The flow of mathematical ideas in group problem -solving sessions
This study examines the mathematical ideas of students and the representations used to express these ideas, identifies factors contributing to the development, retention, abandonment, acceptance or rejection of the ideas, and traces the movement of these ideas among students and groups in an open-ended, problem-solving activity. The 17 students in the study were high-school precalculus students involved in a summer mathematics institute that is part of an NSF funded longitudinal study of the development of mathematical thinking and proof making. The data used for the study were collected over a four-day period while the students were engaged in modeling the growth of a spiral shell. The method of analysis of the data involved the use of grounded theory and the partitioning of the process into smaller steps utilizing seven non-linear phases.
The students in the study developed representations of their mathematical ideas, and constructed mappings among the representations through the use of the overhead projector and graphing calculator.
Students retained and continued to develop ideas when the students expressed success in the development of the idea, received positive feedback concerning the idea, or received encouragement to pursue the idea from others. Factors contributing to the acceptance of another's idea included a lack of an idea to fill a need, the lack of success of one's own idea, and a researcher intervention in which the idea was suggested.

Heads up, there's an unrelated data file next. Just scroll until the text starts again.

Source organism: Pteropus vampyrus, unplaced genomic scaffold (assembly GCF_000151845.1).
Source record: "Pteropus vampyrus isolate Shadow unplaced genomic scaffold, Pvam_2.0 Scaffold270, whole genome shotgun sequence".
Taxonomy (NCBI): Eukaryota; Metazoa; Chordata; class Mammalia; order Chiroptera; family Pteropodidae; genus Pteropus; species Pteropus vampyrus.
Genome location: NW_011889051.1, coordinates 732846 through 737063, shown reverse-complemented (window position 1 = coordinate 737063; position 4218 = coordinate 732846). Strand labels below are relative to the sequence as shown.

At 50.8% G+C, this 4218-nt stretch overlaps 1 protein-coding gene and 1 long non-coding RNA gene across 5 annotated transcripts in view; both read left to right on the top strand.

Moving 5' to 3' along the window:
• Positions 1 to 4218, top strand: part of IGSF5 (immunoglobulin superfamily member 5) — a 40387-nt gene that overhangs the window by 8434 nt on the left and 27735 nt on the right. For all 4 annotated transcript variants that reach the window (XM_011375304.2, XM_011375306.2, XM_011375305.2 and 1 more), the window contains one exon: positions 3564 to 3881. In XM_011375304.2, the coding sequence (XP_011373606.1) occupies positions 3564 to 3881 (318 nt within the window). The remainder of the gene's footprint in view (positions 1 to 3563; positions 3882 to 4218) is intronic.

Students rejected or did not respond to others' ideas when they expressed the success of their own ideas, when the ideas were presented in a way that did not relate to the discussion at hand, or when there was a lack of a clear pronouncement or explicit expression of the others' ideas.
This study categorizes and explains behaviors of students observed in the classroom during small group work, and details the student criteria for the selection of mathematical ideas during problem solving. The conceptual framework and the method of analysis provide a foundation upon which to examine and display graphically the movement of ideas in a collaborative classroom setting.
0533: Secondary education